Governance and operation

A National Nature Reserve is governed by the French Environmental Code. While complex, this piece of legislation contributes to having a transparent management system and broader stakeholder involvement.

A National Nature Reserve is a remarkable natural asset recognized at the national level. Consequently, its classification is decided by the government, by ministerial decree. The government is then responsible for its management which it delegates to a competent local administrator. The management convention sets down the duties under the administrator’s responsibility, for which it receives an annual grant.

The convention of Friday, March 28, 2014 named the City of Strasbourg as administrator of Rohrschollen Island Nature Reserve. It stipulates the duties assigned by the government of which the priority is to apply and enforce the rules and regulations at the site. The administrator is also responsible for formulating and implementing the management plan, a reference document that defines the long-term objectives and the ensuing interannual action plan.

Renewed every five to 10 years, the management plan is submitted for approval by the CSRPN (Regional Scientific Council for Natural Heritage) for the Grand-Est Region before its implementation. The first management plan was also submitted for approval to the CNPN (National Council for the Protection of Nature) whose role is to ensure the long-term objectives are in line with the conservation aims for France’s natural heritage nationwide.

The nature reserve’s very own parliament, the consultative committee, is represented by all the reserve’s stakeholders. Formed of regional and national government agencies, local elected officials, residents, users and associations, the committee is in charge of monitoring and evaluating the management. The consultative committee gives its opinion on any matter relating to the nature reserve before any decision taken by the prefect or their representative.

The administrator is also supported by the nature reserve’s scientific council. Made up of scientists specializing in the different challenges faced by this classified area, the council is both a resource for making more informed management decisions and a scrutinizing body providing a response to any project that risks contradicting the conservation objectives. Until a dedicated scientific council is established, the CSRPN for the Grand-Est region fulfills this role for the Neuhof-Illkirch Nature Reserve.

Lastly, due to the particular peri-urban setting of Neuhof-Illkirch Nature Reserve, the City of Strasbourg is constantly working in cooperation with the users and residents of the site. District councils are part of the administration. A dialog process instated to determine the most effective way to reconcile nature conservation and visitor traffic led to the formation of a citizens’ group that is especially involved in the life of the reserve.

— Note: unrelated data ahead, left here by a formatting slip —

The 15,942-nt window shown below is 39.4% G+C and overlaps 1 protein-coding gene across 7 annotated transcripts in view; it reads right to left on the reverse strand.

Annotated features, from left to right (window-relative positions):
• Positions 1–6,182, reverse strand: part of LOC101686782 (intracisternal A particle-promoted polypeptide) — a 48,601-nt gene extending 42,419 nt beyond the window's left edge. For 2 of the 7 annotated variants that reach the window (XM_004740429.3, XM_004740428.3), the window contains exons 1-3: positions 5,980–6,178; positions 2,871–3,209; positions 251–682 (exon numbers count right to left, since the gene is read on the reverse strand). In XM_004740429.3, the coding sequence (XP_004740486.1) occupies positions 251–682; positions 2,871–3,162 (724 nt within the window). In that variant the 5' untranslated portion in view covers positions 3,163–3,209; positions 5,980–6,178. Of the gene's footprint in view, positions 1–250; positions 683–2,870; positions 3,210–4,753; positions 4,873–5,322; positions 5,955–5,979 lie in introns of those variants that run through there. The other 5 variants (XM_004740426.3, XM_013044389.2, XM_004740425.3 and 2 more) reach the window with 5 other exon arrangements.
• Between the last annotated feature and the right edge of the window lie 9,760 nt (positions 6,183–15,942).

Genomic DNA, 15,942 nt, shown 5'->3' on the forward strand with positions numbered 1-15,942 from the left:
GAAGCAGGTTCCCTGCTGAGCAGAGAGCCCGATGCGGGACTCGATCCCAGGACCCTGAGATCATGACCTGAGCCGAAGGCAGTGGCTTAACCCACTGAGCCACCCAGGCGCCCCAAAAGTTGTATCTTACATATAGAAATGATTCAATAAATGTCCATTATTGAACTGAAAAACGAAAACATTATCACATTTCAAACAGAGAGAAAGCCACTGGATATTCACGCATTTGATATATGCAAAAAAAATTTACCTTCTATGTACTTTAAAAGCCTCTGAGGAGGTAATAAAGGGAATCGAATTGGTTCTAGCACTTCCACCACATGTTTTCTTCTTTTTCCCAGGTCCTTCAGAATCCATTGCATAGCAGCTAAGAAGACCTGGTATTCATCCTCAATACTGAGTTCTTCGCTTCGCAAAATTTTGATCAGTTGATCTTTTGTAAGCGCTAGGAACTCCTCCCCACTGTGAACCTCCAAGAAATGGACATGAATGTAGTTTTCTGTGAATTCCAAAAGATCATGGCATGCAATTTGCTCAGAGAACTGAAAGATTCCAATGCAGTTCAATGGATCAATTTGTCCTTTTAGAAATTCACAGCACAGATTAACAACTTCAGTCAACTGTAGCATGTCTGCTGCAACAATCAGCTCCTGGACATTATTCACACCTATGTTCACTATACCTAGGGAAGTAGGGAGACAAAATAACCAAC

The consultative committee meets twice a year to discuss management matters.

For the period 2014-2019, the management budget for Neuhof-Illkirch Nature Reserve was 260,000/year shared between the government and the City of Strasbourg. It can be increased depending on the projects underway and any additional funding obtained.

Scientific activities

From surveys to monitoring

As the administrator, the city is responsible for producing and then implementing the management plan, a document containing the planned conservation and management measures for each nature reserve. The plan is based on scientific findings which the administrator takes on board to adjust existing practices and come up with new management and non-management techniques. The team at the reserve integrates a set of measures into their management plan that they use to identify and monitor the different species and habitats at the site.


Surveys provide a report on the status of species and habitats at a given time. They are a way to identify particular species that are in need of targeted research. These surveys are conducted by passionate naturalists, who can be research officers from the site, but also volunteers from local associations or specialist research organizations. A range of surveys have been carried out at Neuhof-Illkirch Nature Reserve on various subjects: beetles (GEPMA); avifauna (LPO), bryophytes (H. Tinguy), lichen (V. John), an entomological survey (SAE) and many more.


Monitoring is used to evaluate the status of a population or habitat in the long term. The teams at the reserve take part in national monitoring programs, such as STOC (Temporal Monitoring of Common Birds) and PSDRF (Dendrometric Monitoring Protocol for Forest Reserves) as well as monitoring entomofauna in open habitats around the site or the conservation status of meadow habitats.

Working for the nature reserve

Different kinds of jobs are required to maintain the nature reserve